Deciding when revisions should be incremented in a release cycle is a common debate that takes place when configuring workflows in SOLIDWORKS PDM. Should the revision be incremented before you start modifying the file to represent the new release, or after to represent the completion of your work and the transition to a released state? The answer: you can do it whichever way makes more sense to you, but there are some drawbacks to each approach that should be considered before making a final decision on which approach to implement.
What is a Pre-Release vs Post-Release Revision Scheme?
In a pre-release revision scheme, the revision is incremented before any changes are made. For example, suppose part1.SLDPRT is in the Released state of the workflow pictured below at revision “A”. The revision increments to “B” when it is sent to Under Revision Change to be modified. The revision then does not change when it is approved and sent back to Released.
This is the approach we recommend to our customers and is included in our best practices vault configuration. With this approach, the philosophy is that you’re modifying what will become the future revision. In order to represent the changes you will be making to the file, you increment the revision before making any modifications. Once all your changes have been made and the design is finalized, you release the file without changing the revision.
Pre-Release Revision Scheme
In a post-release revision scheme, the revision is incremented after all changes have been made and the file is ready to be released. For example, suppose part1.SLDPRT is in the Released state of the workflow pictured below at revision “A”. The revision does not change when it is sent to Under Revision Change to be modified. The revision then increments to “B” when it is approved and sent back to Released.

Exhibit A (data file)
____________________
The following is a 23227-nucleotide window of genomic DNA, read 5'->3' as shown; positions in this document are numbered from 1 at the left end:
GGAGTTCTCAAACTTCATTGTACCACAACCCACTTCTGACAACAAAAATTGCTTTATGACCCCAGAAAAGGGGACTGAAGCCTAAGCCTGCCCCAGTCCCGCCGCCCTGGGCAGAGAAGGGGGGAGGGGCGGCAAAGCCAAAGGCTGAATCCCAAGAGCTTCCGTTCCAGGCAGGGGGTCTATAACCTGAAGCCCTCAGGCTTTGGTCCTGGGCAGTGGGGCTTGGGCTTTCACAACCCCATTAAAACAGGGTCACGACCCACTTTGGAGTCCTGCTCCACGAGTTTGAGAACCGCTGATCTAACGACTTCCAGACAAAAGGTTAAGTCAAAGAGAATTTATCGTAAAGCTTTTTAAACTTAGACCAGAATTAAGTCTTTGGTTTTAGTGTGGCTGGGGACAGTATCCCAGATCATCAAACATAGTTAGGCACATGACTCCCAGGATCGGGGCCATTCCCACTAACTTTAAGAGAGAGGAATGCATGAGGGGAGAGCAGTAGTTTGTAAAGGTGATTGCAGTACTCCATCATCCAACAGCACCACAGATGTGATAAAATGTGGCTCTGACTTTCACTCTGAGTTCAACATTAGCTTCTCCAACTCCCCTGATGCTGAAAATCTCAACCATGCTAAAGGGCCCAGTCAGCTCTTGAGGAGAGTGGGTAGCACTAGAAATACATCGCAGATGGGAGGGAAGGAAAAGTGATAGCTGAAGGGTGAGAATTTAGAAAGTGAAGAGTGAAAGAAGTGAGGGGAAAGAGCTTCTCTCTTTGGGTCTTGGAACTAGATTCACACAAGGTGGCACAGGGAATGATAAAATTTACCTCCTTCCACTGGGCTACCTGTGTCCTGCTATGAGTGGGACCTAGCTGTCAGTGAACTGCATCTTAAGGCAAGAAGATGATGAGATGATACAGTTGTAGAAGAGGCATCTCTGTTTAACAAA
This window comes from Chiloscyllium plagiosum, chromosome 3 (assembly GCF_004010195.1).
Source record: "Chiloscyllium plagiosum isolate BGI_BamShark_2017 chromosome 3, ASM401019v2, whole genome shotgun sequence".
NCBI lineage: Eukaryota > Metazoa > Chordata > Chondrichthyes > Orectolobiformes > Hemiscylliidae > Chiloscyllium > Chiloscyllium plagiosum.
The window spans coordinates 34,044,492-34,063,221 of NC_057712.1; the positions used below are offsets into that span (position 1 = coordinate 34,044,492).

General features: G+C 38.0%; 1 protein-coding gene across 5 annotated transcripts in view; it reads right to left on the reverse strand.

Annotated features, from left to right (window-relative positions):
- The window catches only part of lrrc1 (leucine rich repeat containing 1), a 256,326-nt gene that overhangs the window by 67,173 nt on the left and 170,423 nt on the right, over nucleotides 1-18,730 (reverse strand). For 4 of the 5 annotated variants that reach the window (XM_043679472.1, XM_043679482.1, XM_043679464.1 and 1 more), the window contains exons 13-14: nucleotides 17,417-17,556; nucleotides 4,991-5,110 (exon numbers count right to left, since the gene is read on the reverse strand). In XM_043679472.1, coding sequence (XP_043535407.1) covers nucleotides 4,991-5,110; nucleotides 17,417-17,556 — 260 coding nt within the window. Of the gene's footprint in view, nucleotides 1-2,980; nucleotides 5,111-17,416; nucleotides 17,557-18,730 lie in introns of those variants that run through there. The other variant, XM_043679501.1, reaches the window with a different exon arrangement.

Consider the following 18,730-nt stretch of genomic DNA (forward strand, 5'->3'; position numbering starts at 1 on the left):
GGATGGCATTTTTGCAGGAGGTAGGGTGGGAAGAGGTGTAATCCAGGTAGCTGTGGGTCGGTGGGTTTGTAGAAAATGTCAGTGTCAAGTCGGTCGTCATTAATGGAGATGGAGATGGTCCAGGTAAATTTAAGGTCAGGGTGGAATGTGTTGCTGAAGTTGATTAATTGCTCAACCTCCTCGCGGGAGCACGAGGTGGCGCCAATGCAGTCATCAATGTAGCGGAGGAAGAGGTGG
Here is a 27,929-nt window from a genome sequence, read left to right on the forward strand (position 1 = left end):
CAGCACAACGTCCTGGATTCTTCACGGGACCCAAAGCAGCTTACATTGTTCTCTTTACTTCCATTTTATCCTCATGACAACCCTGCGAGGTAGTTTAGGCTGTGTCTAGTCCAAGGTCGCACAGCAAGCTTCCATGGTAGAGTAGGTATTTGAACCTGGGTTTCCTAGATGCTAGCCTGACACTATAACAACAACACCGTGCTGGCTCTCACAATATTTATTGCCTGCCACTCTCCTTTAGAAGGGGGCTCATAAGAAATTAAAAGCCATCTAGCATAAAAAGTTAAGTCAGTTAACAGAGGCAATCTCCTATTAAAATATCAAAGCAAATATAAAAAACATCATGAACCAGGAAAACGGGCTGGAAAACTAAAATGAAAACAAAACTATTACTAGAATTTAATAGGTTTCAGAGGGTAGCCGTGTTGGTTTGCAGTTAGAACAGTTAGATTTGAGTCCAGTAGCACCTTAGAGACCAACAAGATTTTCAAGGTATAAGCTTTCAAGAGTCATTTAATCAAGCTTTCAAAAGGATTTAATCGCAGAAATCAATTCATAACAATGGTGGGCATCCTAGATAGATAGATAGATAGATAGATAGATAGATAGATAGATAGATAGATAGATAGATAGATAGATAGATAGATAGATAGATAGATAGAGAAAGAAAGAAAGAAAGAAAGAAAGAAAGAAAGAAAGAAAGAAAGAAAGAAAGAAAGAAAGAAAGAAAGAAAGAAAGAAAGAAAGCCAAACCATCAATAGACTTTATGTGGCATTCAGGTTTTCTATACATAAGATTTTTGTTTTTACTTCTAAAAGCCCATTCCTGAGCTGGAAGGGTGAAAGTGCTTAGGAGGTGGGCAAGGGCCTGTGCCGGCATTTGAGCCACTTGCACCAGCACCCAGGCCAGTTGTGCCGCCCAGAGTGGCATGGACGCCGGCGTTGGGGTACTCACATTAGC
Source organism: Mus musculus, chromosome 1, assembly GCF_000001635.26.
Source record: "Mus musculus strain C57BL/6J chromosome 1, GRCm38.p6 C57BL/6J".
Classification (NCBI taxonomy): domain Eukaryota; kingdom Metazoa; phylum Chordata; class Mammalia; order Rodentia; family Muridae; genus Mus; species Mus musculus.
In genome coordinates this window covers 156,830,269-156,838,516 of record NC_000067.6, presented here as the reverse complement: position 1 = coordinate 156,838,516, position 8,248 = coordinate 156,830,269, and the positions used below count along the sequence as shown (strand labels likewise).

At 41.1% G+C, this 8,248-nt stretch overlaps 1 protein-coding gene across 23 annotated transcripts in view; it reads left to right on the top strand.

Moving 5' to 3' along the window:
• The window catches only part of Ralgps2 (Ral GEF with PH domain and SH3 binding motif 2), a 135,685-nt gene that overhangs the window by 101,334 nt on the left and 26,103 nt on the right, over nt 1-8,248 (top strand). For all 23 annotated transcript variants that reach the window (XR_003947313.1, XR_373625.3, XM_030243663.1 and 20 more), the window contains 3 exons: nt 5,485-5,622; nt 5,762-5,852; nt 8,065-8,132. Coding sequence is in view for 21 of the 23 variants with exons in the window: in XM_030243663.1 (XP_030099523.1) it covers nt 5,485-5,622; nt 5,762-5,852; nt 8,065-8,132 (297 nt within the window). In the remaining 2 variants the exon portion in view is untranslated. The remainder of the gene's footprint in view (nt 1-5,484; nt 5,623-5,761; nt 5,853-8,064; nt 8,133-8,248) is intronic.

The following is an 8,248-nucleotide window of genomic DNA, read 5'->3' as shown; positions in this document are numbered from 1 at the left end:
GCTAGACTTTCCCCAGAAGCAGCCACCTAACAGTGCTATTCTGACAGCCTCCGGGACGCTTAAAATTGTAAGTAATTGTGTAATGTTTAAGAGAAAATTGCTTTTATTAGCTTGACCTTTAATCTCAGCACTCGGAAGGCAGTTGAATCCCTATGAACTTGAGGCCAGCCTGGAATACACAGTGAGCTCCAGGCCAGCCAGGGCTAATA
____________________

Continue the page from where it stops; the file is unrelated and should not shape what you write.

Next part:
With this approach, the philosophy is that you’re modifying the old revision any time you’re making changes to a revision-controlled file. Once all your changes have been made and the design is finalized, you release the file at the next revision. That new revision stamps the final design and represents the first time the file is ready for production.
Post-Release Revision Scheme
Both revision scheme approaches have a single drawback that should be taken into consideration before deciding on which approach to implement. The one drawback of the pre-release revision scheme is the system revision found in the history won’t match the revision variable found on the data card while files are in the Under Revision Change and Change Pending Approval states. In the screenshots below, for example, the file started in Work in Progress and transitioned to Released at revision “A”. At this point, the revision on the data card matches the system revision in the file history. Next, the file transitioned to Under Revision Change at revision “B”. At this point, the data card displays revision “B” while the history of the file still displays revision “A”. Most users don’t find this to be an issue, but it can be confusing at first glance.
System revision matches revision on data card when in the Released state
System revision doesn’t match revision on data card when in the Under Revision Change state
The drawback of using the post-release revision scheme is that users won’t be able to see the next revision until the file is released. For companies that use a straightforward revision scheme (like a standard alphabetical or numerical scheme), this might not be a problem. For companies that use complex revision schemes built with many revision components, however, it can be useful to see the next revision before releasing a file. You can get around this issue by using the Set Revision tool to see the next revision in line, but some users may not have access to the Set Revision tool based on their folder and workflow permissions.
Using the Set Revision tool to see the next revision before releasing a file
We have seen customers be successful with both pre-release and post-release revision schemes, so you can choose to use whichever one makes more sense to you and your team. The key is to communicate clearly how your workflow is configured so there is no confusion about which method you are using or what the revisions on your files represent.
For information on how to configure revision schemes in your PDM workflow, see this blog article that walks through the procedure step-by-step: https://www.inflow-tech.com/blog/2017/07/solidworks-pdm-101-setting-document-revisions/
For information about the services offered at InFlow, visit https://www.inflow-tech.com/solutions/solidworks-pdm/services/